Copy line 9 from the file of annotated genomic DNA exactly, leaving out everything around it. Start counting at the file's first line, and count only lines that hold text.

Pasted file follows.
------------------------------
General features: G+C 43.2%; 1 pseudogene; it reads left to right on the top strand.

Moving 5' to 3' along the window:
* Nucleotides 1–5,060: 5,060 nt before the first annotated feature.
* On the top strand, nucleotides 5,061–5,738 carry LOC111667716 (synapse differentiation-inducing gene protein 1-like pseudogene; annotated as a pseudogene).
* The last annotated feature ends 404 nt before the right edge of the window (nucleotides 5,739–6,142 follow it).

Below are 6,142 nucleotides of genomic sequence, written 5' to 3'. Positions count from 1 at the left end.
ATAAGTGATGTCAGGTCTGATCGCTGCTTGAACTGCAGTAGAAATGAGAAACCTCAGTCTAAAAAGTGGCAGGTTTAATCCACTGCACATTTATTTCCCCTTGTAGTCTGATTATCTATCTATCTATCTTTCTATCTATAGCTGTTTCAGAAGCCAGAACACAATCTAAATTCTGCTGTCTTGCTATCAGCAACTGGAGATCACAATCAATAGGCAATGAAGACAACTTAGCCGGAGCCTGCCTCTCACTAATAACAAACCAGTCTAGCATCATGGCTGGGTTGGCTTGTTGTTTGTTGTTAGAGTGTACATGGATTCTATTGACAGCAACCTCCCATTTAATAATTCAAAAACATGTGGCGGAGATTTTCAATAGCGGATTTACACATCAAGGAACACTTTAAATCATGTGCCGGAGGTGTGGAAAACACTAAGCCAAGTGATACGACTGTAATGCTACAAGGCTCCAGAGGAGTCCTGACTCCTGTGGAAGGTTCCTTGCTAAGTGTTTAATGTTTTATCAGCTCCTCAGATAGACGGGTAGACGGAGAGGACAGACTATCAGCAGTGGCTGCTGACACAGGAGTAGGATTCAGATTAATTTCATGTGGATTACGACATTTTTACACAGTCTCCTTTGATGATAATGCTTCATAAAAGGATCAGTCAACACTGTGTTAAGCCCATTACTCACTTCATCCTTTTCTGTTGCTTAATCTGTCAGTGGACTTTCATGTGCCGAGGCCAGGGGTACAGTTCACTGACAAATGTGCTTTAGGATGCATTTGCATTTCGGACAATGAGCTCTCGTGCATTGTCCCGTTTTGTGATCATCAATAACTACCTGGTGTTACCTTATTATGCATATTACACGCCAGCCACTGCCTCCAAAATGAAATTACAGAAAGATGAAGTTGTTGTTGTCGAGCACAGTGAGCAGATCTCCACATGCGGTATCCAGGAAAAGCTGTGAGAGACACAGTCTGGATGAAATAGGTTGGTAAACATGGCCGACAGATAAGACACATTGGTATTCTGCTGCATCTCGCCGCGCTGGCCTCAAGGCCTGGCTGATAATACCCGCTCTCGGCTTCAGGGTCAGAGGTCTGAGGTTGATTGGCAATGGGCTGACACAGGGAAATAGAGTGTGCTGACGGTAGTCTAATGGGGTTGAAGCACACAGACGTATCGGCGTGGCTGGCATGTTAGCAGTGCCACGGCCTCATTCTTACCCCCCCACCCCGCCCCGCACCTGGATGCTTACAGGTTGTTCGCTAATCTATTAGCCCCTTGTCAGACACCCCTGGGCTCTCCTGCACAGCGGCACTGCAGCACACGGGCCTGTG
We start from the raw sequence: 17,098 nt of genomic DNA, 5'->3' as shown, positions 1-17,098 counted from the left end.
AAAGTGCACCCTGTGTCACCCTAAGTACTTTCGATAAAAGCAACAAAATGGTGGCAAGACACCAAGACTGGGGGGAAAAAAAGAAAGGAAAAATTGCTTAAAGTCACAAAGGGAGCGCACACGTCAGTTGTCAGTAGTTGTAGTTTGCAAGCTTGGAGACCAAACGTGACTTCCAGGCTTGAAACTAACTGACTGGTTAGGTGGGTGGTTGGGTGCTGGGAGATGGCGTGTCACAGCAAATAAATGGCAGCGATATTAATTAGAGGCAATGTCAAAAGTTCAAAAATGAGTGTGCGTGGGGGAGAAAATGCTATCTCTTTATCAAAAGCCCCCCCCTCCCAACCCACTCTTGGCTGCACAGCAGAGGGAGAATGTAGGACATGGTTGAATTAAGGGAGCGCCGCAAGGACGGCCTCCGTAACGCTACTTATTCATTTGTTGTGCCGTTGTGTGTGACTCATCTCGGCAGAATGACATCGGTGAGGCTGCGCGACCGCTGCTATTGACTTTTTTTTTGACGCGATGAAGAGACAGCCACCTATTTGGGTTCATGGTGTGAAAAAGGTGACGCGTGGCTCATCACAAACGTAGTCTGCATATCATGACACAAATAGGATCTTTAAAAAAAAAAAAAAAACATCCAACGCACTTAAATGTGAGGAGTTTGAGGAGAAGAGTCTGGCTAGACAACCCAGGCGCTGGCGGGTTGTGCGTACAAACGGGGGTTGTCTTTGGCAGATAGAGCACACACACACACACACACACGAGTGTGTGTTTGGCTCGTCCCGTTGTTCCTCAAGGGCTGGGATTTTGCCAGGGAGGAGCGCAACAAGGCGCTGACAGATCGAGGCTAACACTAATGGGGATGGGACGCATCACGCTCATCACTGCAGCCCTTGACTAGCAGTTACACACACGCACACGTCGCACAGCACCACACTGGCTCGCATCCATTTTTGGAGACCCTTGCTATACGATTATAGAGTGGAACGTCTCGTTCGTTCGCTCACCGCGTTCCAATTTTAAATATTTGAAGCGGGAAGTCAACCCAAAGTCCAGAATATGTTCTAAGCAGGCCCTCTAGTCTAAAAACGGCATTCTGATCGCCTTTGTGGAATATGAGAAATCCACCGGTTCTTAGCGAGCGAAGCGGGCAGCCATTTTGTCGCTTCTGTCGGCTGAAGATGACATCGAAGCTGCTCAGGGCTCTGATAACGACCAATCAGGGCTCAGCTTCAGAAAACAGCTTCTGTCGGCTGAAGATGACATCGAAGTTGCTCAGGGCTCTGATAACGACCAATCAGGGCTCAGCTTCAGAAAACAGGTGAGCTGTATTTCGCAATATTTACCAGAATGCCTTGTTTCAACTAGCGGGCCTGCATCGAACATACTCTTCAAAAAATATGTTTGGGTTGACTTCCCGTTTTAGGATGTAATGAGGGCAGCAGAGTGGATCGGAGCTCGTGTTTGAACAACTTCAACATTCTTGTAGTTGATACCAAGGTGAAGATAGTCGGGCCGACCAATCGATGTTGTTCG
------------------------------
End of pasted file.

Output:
AAAGTGCACCCTGTGTCACCCTAAGTACTTTCGATAAAAGCAACAAAATGGTGGCAAGACACCAAGACTGGGGGGAAAAAAAGAAAGGAAAAATTGCTTAAAGTCACAAAGGGAGCGCACACGTCAGTTGTCAGTAGTTGTAGTTTGCAAGCTTGGAGACCAAACGTGACTTCCAGGCTTGAAACTAACTGACTGGTTAGGTGGGTGGTTGGGTGCTGGGAGATGGCGTGTCACAGCAAATAAATGGCAGCGATATTAATTAGAGGCAATGTCAAAAGTTCAAAAATGAGTGTGCGTGGGGGAGAAAATGCTATCTCTTTATCAAAAGCCCCCCCCTCCCAACCCACTCTTGGCTGCACAGCAGAGGGAGAATGTAGGACATGGTTGAATTAAGGGAGCGCCGCAAGGACGGCCTCCGTAACGCTACTTATTCATTTGTTGTGCCGTTGTGTGTGACTCATCTCGGCAGAATGACATCGGTGAGGCTGCGCGACCGCTGCTATTGACTTTTTTTTTGACGCGATGAAGAGACAGCCACCTATTTGGGTTCATGGTGTGAAAAAGGTGACGCGTGGCTCATCACAAACGTAGTCTGCATATCATGACACAAATAGGATCTTTAAAAAAAAAAAAAAAACATCCAACGCACTTAAATGTGAGGAGTTTGAGGAGAAGAGTCTGGCTAGACAACCCAGGCGCTGGCGGGTTGTGCGTACAAACGGGGGTTGTCTTTGGCAGATAGAGCACACACACACACACACACACGAGTGTGTGTTTGGCTCGTCCCGTTGTTCCTCAAGGGCTGGGATTTTGCCAGGGAGGAGCGCAACAAGGCGCTGACAGATCGAGGCTAACACTAATGGGGATGGGACGCATCACGCTCATCACTGCAGCCCTTGACTAGCAGTTACACACACGCACACGTCGCACAGCACCACACTGGCTCGCATCCATTTTTGGAGACCCTTGCTATACGATTATAGAGTGGAACGTCTCGTTCGTTCGCTCACCGCGTTCCAATTTTAAATATTTGAAGCGGGAAGTCAACCCAAAGTCCAGAATATGTTCTAAGCAGGCCCTCTAGTCTAAAAACGGCATTCTGATCGCCTTTGTGGAATATGAGAAATCCACCGGTTCTTAGCGAGCGAAGCGGGCAGCCATTTTGTCGCTTCTGTCGGCTGAAGATGACATCGAAGCTGCTCAGGGCTCTGATAACGACCAATCAGGGCTCAGCTTCAGAAAACAGCTTCTGTCGGCTGAAGATGACATCGAAGTTGCTCAGGGCTCTGATAACGACCAATCAGGGCTCAGCTTCAGAAAACAGGTGAGCTGTATTTCGCAATATTTACCAGAATGCCTTGTTTCAACTAGCGGGCCTGCATCGAACATACTCTTCAAAAAATATGTTTGGGTTGACTTCCCGTTTTAGGATGTAATGAGGGCAGCAGAGTGGATCGGAGCTCGTGTTTGAACAACTTCAACATTCTTGTAGTTGATACCAAGGTGAAGATAGTCGGGCCGACCAATCGATGTTGTTCG